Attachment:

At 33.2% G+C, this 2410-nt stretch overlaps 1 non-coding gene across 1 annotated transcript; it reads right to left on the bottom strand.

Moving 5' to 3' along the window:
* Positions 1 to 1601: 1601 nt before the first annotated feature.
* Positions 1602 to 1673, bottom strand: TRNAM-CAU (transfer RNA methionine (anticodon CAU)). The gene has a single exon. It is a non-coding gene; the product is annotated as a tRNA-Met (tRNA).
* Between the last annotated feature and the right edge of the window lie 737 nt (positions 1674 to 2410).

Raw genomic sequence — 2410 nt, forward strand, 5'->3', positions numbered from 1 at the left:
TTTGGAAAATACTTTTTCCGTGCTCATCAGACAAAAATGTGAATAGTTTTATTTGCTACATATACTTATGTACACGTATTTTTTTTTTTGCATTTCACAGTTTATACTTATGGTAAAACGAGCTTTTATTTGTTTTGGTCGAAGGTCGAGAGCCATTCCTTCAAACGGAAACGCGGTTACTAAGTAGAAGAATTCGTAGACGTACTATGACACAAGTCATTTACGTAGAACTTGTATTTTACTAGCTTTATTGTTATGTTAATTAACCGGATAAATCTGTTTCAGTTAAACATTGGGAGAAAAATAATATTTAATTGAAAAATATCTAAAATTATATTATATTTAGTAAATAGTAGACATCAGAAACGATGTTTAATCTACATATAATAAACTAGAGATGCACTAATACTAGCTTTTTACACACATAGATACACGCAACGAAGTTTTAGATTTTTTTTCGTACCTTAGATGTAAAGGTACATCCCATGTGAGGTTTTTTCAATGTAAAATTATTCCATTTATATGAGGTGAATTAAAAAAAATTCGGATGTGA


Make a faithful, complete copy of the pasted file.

At 33.2% G+C, this 2410-nt stretch overlaps 1 non-coding gene across 1 annotated transcript; it reads right to left on the bottom strand.

Moving 5' to 3' along the window:
* Positions 1 to 1601: 1601 nt before the first annotated feature.
* Positions 1602 to 1673, bottom strand: TRNAM-CAU (transfer RNA methionine (anticodon CAU)). The gene has a single exon. It is a non-coding gene; the product is annotated as a tRNA-Met (tRNA).
* Between the last annotated feature and the right edge of the window lie 737 nt (positions 1674 to 2410).

Raw genomic sequence — 2410 nt, forward strand, 5'->3', positions numbered from 1 at the left:
TTTGGAAAATACTTTTTCCGTGCTCATCAGACAAAAATGTGAATAGTTTTATTTGCTACATATACTTATGTACACGTATTTTTTTTTTTGCATTTCACAGTTTATACTTATGGTAAAACGAGCTTTTATTTGTTTTGGTCGAAGGTCGAGAGCCATTCCTTCAAACGGAAACGCGGTTACTAAGTAGAAGAATTCGTAGACGTACTATGACACAAGTCATTTACGTAGAACTTGTATTTTACTAGCTTTATTGTTATGTTAATTAACCGGATAAATCTGTTTCAGTTAAACATTGGGAGAAAAATAATATTTAATTGAAAAATATCTAAAATTATATTATATTTAGTAAATAGTAGACATCAGAAACGATGTTTAATCTACATATAATAAACTAGAGATGCACTAATACTAGCTTTTTACACACATAGATACACGCAACGAAGTTTTAGATTTTTTTTCGTACCTTAGATGTAAAGGTACATCCCATGTGAGGTTTTTTCAATGTAAAATTATTCCATTTATATGAGGTGAATTAAAAAAAATTCGGATGTGA